USS Somers (DD-381) was a Somers-class ship constructed for the US Navy. She was one of six naval vessels named in honor of Richard Somers, an officer in the US Navy killed during an assault on Tripoli during the Barbary Wars.
Somers was constructed in Federal, Kearney. She was commissioned on December 1, 1937.
Following commissioning, Somers was called upon to transport a consignment of gold to New York from the Bank of England. On November 6, 1941, she and cruiser USS Omaha captured German freighter Odenwald, which was disguised as American merchantman Willmoto. Odenwald was carrying 3800 tons of scarce rubber during its capture. Following an extensive court case regarding the capture, each member of the boarding part and the prize crew from Somers received $3,000 for their salvage rights. The other members of Omaha and Somers received two months’ pay and allowances.
Somers participated in the invasions of Normandy and Southern France. In both cases, Somers provided naval gunfire support while also serving as an anti-submarine screen. On August 15, 1944, Somers sank German corvette UJ6081 and sloop SG21 during the Battle of Port Cros along the French Riviera. Somers then provide gunfire support to assist with the invasion. Using her 5 inch shells, she continued to bombard the enemy strongpoints near Toulon for the next two days.
Over the next two months, Somers operated in the Mediterranean Sea. She visited a number of ports at this time, including Ajaccio, France, Corsica, Algeria and Oran. After steaming out of Oran, she arrived in New York and underwent an overhaul at the Brooklyn Navy Yard until November 8. Upon completion of her overhaul, Somers moved to Casco Bay, Maine for training.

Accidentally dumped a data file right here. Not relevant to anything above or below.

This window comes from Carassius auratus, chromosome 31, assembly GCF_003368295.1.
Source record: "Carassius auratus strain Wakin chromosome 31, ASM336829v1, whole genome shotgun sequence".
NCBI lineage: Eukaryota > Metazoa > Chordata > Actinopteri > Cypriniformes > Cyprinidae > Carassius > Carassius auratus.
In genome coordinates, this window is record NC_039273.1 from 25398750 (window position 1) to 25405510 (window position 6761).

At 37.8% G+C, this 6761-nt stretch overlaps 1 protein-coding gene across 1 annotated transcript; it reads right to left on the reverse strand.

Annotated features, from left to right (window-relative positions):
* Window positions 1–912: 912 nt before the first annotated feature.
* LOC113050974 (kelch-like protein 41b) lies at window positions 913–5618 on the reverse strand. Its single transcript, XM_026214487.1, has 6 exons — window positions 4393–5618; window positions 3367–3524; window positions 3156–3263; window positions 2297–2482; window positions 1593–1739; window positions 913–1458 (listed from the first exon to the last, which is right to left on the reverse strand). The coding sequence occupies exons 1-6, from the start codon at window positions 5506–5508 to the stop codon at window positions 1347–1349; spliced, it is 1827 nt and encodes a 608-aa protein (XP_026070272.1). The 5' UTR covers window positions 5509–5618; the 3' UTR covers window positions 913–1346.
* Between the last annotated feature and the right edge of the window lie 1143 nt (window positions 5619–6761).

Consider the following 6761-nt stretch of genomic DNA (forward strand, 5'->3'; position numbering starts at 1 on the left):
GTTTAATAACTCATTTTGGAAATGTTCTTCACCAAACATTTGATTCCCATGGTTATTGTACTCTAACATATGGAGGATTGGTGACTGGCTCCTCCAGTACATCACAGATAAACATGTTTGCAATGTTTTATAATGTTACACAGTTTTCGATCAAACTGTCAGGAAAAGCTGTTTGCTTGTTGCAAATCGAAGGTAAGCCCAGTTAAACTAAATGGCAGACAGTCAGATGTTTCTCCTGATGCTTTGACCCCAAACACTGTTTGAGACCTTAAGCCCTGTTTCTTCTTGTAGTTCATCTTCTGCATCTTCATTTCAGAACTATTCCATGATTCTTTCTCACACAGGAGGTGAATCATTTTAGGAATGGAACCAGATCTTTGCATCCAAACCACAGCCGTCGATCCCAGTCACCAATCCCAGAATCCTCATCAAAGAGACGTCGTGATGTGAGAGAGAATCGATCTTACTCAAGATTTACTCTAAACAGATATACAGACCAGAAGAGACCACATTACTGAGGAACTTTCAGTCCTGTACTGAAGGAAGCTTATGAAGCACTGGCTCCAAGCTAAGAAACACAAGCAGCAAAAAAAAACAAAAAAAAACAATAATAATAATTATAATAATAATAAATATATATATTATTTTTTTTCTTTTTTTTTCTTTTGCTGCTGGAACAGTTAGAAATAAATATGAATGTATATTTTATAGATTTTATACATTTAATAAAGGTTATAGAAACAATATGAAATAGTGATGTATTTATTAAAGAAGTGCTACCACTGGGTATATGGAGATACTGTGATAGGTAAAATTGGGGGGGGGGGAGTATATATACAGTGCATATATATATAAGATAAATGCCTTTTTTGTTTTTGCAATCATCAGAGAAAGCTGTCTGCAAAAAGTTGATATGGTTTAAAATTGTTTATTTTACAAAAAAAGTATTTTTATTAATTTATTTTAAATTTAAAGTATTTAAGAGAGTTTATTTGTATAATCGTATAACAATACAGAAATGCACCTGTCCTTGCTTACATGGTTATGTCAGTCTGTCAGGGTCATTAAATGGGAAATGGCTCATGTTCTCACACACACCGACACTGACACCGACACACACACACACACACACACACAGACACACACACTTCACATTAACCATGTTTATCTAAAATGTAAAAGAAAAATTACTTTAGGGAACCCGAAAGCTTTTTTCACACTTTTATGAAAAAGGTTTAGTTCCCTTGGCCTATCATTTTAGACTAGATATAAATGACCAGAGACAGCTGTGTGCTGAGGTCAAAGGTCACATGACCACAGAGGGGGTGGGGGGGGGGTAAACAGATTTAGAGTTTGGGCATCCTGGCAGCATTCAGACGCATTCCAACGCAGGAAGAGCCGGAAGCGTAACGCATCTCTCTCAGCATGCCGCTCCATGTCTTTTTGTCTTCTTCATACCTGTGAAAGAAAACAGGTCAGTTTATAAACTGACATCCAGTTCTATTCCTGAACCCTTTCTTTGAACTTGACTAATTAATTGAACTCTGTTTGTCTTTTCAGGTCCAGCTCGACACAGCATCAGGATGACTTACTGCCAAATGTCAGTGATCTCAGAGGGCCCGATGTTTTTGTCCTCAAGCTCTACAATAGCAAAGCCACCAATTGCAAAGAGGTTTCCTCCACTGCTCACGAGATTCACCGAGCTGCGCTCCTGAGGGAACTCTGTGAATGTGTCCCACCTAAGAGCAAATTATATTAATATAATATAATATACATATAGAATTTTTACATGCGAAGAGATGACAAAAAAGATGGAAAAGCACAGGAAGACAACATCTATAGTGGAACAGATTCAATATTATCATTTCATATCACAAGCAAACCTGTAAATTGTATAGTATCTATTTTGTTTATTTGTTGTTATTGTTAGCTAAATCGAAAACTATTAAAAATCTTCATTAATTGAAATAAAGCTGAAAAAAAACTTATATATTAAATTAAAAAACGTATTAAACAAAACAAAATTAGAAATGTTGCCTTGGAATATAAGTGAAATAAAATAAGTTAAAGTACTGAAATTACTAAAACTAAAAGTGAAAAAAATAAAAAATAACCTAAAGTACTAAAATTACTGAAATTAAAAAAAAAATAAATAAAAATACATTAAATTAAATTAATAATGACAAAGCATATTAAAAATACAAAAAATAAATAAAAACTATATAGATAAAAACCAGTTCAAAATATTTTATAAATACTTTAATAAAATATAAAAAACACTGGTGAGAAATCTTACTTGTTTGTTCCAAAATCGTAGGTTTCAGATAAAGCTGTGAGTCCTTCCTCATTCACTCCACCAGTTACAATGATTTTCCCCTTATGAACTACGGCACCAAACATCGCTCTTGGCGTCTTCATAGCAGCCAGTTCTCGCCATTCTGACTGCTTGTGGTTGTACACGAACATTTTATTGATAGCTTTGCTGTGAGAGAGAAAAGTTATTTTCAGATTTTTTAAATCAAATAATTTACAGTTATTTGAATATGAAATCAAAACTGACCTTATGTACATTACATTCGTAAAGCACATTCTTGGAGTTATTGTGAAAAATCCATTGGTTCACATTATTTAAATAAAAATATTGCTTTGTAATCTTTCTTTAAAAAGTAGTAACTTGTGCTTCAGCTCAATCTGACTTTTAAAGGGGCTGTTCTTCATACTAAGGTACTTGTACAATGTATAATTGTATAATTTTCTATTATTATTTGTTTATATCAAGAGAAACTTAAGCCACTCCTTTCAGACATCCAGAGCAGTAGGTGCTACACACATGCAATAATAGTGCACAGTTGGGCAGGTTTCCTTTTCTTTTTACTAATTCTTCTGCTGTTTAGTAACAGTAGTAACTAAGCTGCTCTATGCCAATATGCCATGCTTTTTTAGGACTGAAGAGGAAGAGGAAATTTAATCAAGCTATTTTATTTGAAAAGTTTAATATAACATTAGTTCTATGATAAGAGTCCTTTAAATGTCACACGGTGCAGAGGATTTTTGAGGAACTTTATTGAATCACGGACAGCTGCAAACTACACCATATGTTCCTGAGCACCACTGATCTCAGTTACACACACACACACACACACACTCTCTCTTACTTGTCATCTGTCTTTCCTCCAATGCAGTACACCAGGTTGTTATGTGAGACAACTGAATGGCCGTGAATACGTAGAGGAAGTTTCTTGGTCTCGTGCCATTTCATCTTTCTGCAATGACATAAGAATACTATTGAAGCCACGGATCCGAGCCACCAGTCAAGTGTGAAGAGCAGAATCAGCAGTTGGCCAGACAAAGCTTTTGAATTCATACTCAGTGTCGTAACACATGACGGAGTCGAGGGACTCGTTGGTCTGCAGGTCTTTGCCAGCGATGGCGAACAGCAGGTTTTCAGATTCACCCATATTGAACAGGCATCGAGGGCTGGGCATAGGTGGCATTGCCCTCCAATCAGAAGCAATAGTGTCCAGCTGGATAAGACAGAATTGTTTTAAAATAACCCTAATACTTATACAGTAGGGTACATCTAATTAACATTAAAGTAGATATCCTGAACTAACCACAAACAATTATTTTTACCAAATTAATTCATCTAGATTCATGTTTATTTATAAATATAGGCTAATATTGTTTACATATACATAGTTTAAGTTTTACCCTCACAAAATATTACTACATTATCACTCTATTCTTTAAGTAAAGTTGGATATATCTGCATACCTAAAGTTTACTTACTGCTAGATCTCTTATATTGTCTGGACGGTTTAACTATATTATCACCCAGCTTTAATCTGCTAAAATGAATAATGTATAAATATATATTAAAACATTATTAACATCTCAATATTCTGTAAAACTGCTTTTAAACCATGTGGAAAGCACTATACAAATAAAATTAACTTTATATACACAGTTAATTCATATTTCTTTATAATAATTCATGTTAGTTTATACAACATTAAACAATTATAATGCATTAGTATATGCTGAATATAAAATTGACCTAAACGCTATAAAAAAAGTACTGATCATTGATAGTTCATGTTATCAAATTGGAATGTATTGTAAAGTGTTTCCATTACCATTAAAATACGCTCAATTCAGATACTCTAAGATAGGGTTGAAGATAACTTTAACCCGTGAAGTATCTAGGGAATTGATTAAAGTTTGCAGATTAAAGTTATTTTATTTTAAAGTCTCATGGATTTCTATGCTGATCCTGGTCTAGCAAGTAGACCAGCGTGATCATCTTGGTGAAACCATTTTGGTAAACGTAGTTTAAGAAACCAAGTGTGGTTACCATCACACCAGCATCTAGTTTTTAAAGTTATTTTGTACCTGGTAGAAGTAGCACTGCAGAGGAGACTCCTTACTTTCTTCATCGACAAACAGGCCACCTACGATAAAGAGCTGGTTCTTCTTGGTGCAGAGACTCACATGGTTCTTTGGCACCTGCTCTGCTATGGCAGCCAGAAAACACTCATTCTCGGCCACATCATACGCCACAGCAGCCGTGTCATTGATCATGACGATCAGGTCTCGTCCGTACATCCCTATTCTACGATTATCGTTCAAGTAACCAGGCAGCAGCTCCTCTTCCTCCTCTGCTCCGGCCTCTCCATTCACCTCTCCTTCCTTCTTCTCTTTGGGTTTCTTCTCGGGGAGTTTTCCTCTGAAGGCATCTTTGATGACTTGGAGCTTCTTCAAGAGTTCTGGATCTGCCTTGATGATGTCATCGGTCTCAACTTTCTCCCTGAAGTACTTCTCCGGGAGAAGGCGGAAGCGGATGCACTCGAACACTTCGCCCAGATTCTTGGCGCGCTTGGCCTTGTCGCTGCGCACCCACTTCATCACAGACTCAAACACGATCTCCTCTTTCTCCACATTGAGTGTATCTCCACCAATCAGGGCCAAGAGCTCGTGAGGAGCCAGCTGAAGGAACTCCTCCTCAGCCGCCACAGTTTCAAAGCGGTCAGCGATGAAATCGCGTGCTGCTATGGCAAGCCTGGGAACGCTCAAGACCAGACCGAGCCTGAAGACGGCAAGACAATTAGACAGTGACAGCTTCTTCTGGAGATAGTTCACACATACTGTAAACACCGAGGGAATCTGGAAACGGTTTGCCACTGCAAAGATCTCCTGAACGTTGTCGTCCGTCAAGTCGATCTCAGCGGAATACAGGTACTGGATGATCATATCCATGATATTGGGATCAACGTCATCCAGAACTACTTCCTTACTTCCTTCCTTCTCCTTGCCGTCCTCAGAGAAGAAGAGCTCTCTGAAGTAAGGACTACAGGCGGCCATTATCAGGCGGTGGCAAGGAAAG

On November 23, Somers served as a screen for a convoy bound for Britain. On May 12 of the following year, she returned to the United States and operated along the eastern seaboard for the remainder of the war. In July, Somers completed a summer cruise to the Caribbean to assist with the training of midshipmen before she began an overhaul at Charleston, South Carolina on August 4, 1945.
Following her overhaul, Somers reported to the Commandant, 6th Naval District for decommissioning rather than returning to active duty. Somers was decommissioned on October 28, 1945 and was purchased by Boston Metals of Baltimore, Maryland on May 16, 1947. She was struck from the Navy list on January 28, 1947. Somers earned two battle stars for her service during World War II.
Asbestos Risk on the USS Somers (DD-381)
Installing asbestos fireproofing in the construction of oceangoing ships was required by the US Congress in the early 1930s, after a fire at sea aboard the SS Morro Castle caused the deaths of more than 100 passengers and crew. Ships like Somers installed asbestos heavily, especially in ship's boilers and engineering compartments, and for fireproofing in the other sections of the vessel.
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Somers. Dictionary of American Naval Fighting Ships. Department of the Navy – Naval Historical Center.
http://www.history.navy.mil/danfs/s15/somers-v.htm Retrieved 1 January 2011.